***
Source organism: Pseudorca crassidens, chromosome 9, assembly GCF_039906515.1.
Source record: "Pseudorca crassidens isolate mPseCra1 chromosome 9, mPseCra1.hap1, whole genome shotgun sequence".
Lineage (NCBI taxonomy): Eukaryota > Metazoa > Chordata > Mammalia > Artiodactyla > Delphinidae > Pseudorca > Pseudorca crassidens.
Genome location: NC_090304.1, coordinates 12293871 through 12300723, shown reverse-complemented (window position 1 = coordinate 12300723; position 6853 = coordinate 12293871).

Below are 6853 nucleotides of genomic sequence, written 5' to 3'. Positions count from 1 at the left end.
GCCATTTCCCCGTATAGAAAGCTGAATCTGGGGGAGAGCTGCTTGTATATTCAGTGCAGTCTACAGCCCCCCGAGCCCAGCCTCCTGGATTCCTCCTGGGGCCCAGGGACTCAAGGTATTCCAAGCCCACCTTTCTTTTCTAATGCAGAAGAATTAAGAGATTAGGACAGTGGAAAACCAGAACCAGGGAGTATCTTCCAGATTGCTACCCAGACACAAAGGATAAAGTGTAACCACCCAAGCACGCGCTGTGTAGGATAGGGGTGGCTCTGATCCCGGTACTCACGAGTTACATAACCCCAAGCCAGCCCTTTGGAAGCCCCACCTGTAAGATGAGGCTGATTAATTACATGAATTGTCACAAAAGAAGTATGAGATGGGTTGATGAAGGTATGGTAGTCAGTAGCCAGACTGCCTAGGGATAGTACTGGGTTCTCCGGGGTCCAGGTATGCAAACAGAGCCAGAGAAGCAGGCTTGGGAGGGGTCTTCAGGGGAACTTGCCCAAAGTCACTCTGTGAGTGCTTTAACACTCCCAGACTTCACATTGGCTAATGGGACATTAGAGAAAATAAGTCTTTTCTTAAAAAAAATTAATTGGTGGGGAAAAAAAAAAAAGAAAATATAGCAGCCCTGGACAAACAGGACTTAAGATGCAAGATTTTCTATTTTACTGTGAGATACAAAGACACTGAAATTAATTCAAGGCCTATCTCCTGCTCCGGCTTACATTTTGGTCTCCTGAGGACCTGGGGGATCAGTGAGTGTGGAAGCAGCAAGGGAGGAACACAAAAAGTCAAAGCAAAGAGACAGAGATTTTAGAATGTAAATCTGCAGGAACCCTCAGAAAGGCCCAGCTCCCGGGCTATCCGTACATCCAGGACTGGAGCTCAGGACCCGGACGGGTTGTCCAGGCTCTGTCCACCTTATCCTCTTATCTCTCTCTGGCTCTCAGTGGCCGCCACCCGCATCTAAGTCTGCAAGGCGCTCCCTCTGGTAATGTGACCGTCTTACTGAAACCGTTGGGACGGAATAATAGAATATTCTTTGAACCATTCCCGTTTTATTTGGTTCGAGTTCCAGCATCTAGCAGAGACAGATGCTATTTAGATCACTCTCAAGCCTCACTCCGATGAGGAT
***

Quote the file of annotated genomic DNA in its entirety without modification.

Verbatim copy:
Source organism: Pseudorca crassidens, chromosome 9, assembly GCF_039906515.1.
Source record: "Pseudorca crassidens isolate mPseCra1 chromosome 9, mPseCra1.hap1, whole genome shotgun sequence".
Lineage (NCBI taxonomy): Eukaryota > Metazoa > Chordata > Mammalia > Artiodactyla > Delphinidae > Pseudorca > Pseudorca crassidens.
Genome location: NC_090304.1, coordinates 12293871 through 12300723, shown reverse-complemented (window position 1 = coordinate 12300723; position 6853 = coordinate 12293871).

Below are 6853 nucleotides of genomic sequence, written 5' to 3'. Positions count from 1 at the left end.
GCCATTTCCCCGTATAGAAAGCTGAATCTGGGGGAGAGCTGCTTGTATATTCAGTGCAGTCTACAGCCCCCCGAGCCCAGCCTCCTGGATTCCTCCTGGGGCCCAGGGACTCAAGGTATTCCAAGCCCACCTTTCTTTTCTAATGCAGAAGAATTAAGAGATTAGGACAGTGGAAAACCAGAACCAGGGAGTATCTTCCAGATTGCTACCCAGACACAAAGGATAAAGTGTAACCACCCAAGCACGCGCTGTGTAGGATAGGGGTGGCTCTGATCCCGGTACTCACGAGTTACATAACCCCAAGCCAGCCCTTTGGAAGCCCCACCTGTAAGATGAGGCTGATTAATTACATGAATTGTCACAAAAGAAGTATGAGATGGGTTGATGAAGGTATGGTAGTCAGTAGCCAGACTGCCTAGGGATAGTACTGGGTTCTCCGGGGTCCAGGTATGCAAACAGAGCCAGAGAAGCAGGCTTGGGAGGGGTCTTCAGGGGAACTTGCCCAAAGTCACTCTGTGAGTGCTTTAACACTCCCAGACTTCACATTGGCTAATGGGACATTAGAGAAAATAAGTCTTTTCTTAAAAAAAATTAATTGGTGGGGAAAAAAAAAAAAGAAAATATAGCAGCCCTGGACAAACAGGACTTAAGATGCAAGATTTTCTATTTTACTGTGAGATACAAAGACACTGAAATTAATTCAAGGCCTATCTCCTGCTCCGGCTTACATTTTGGTCTCCTGAGGACCTGGGGGATCAGTGAGTGTGGAAGCAGCAAGGGAGGAACACAAAAAGTCAAAGCAAAGAGACAGAGATTTTAGAATGTAAATCTGCAGGAACCCTCAGAAAGGCCCAGCTCCCGGGCTATCCGTACATCCAGGACTGGAGCTCAGGACCCGGACGGGTTGTCCAGGCTCTGTCCACCTTATCCTCTTATCTCTCTCTGGCTCTCAGTGGCCGCCACCCGCATCTAAGTCTGCAAGGCGCTCCCTCTGGTAATGTGACCGTCTTACTGAAACCGTTGGGACGGAATAATAGAATATTCTTTGAACCATTCCCGTTTTATTTGGTTCGAGTTCCAGCATCTAGCAGAGACAGATGCTATTTAGATCACTCTCAAGCCTCACTCCGATGAGGAT